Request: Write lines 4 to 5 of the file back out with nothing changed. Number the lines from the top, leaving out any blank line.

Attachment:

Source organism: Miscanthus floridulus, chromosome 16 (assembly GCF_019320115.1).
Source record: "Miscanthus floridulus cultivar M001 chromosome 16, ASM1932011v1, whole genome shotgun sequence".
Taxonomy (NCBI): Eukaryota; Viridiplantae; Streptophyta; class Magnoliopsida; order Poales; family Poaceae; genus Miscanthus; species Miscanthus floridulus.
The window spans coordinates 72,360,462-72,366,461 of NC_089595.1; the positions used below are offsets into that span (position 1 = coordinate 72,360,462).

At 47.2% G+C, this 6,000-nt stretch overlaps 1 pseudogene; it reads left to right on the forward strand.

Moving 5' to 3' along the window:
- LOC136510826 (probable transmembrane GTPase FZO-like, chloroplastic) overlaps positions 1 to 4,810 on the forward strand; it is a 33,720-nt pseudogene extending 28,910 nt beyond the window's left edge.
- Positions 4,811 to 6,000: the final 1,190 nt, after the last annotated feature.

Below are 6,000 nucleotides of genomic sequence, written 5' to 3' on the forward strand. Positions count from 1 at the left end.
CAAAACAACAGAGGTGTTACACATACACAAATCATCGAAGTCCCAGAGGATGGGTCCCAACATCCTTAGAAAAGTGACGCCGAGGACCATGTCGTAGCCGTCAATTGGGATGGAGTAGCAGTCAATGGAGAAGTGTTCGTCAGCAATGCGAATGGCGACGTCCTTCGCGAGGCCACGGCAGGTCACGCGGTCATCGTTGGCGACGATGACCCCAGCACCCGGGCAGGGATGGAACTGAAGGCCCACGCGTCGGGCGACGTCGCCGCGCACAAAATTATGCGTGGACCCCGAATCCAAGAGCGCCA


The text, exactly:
The window spans coordinates 72,360,462-72,366,461 of NC_089595.1; the positions used below are offsets into that span (position 1 = coordinate 72,360,462).

At 47.2% G+C, this 6,000-nt stretch overlaps 1 pseudogene; it reads left to right on the forward strand.